Prophets and Loss

Internet pagan groups

This is one of those synchronicity things again, it's not the entry I had in mind for Thursday, but it makes a great Friday the 13th entry.

This past week I saw three online pagan groups go in some very weird directions.

One was a group in the American Southwest, I had joined as one of the "silent majority" a little while ago when I was exploring the pagan parts of the internet.

Most of this group was made up of 20-somethings, and evidently some of the male members were using the time to hit on the ladies. I suspect that some of the men have multiple identities, possibly including a "female" one or two. Anyway, the most vocal of the group are taking the "woman as victim" track, which I suspect will kill the group in short order. I do not condone the behavior of the guys hitting on the ladies, but I can't see what good it does to blame all men for the screw ups of a few.

Another group I don't know of directly, but Daven of Daven's Journal was a member of the Seax-Wica online list. It seems that there are those in the Seax-Wica "community" who are all set to appoint a Steward again, despite what happened last time. There are some other reasons that he left the list, but that seems to be the trigger. Now I don't have the all the details there, and I don't have much more than a cursory familiarity with Seax-Wica, but from what I have seen, my sympathies lie with Daven.

And then Juliaki sent me a brief bit about Ed Hubbard, and how he seems determined to make the Correllian split very public and very messy. Again, I don't know the specific personalities or the exact situation, but it seems like he is trying to frame someone.

These reinforce an idea that I had a while ago.

While the internet can reinforce existing ties, it can't be the sole basis of a pagan group. I have my doubts if it can be the sole basis for any group, but let's stick with the pagans for this post.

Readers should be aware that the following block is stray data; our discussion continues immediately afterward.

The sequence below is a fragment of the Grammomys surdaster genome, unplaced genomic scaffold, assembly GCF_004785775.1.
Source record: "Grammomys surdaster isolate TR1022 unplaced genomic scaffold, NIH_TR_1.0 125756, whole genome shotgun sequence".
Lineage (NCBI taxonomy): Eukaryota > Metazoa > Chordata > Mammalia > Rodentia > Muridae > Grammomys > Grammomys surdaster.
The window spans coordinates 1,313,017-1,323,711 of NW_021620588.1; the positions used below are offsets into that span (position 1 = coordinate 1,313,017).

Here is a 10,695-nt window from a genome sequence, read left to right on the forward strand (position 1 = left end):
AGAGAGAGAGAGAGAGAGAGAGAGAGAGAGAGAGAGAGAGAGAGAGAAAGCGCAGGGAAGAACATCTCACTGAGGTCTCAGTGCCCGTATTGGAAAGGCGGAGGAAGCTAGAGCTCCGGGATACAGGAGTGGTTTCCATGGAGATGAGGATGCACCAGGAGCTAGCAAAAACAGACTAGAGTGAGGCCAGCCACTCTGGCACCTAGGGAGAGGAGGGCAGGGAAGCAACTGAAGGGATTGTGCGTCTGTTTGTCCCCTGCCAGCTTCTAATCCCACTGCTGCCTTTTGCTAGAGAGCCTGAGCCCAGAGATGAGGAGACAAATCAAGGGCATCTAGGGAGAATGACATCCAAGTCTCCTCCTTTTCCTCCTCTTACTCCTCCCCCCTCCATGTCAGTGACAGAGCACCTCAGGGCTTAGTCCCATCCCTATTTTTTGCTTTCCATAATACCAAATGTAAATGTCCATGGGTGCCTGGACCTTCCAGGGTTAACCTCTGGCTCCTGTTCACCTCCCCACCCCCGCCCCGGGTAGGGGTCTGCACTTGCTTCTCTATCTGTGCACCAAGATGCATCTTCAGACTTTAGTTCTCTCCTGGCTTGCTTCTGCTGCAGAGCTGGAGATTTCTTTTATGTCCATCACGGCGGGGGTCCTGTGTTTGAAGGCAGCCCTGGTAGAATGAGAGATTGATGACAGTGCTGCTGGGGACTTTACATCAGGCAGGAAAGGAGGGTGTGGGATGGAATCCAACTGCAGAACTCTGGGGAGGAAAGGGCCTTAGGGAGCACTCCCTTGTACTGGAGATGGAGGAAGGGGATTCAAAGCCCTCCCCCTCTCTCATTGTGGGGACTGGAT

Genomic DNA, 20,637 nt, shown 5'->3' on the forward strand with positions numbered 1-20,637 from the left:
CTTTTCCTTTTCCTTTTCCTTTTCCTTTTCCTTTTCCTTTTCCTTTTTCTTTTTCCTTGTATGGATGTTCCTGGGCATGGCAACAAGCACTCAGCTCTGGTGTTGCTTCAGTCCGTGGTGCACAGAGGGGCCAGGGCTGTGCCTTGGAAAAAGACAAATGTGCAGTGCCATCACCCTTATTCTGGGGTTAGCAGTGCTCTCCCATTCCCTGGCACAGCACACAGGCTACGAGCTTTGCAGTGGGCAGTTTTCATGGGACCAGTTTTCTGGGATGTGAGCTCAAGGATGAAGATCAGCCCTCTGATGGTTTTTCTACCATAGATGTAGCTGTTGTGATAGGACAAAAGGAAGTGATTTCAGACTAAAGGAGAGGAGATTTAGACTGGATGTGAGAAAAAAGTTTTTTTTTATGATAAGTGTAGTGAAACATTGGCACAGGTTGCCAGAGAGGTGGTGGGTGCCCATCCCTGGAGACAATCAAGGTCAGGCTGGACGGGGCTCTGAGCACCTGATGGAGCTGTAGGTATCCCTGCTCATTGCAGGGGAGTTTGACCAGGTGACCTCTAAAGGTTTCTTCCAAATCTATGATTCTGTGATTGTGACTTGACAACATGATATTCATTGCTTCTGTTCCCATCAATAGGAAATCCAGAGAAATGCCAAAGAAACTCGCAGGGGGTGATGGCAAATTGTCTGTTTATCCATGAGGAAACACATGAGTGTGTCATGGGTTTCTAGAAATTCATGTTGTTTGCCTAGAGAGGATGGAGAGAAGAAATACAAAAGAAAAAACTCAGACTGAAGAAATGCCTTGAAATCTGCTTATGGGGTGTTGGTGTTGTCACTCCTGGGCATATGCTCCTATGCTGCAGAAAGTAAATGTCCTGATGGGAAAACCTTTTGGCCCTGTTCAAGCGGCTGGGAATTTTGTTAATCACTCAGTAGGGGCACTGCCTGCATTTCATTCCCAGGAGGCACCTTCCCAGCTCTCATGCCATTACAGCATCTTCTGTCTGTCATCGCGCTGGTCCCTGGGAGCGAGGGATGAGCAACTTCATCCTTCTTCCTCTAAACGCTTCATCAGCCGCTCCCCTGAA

While the internet gives immediacy and anonymity, it doesn't give responsibility or discipline. And just because someone is a member of a mailing list doesn't mean that their beliefs or actions are defined by that mailing list.

People are looking for a deepening way to connect. If the "mainstream" faiths don't provide, they will look elsewhere. But old habits die hard. Many don't want to think about religion, they just want to experience it.

At the afternoon four buck matinee, with popcorn and soda at the snack bar.

Sorry, did I just say that? I don't know where that came from.

They want to be led to the Promised Land. The Biblical metaphor fits, because much of the mindset is shaped by the Big Three monotheistic faiths.

Why do you need a prophet to live your daily life?

I can tell you what I believe. Gods make you stretch. You can't stay in that comfortable place where people tell you what to do and what to say. Not if you are going to live an experienced faith.

It is harder to touch others on the internet. Better to grasp their hand.

In a revealed faith, you trade experience for certainty. I think the price is too high.

Posted: Fri - October 13, 2006 at 04:24 AM
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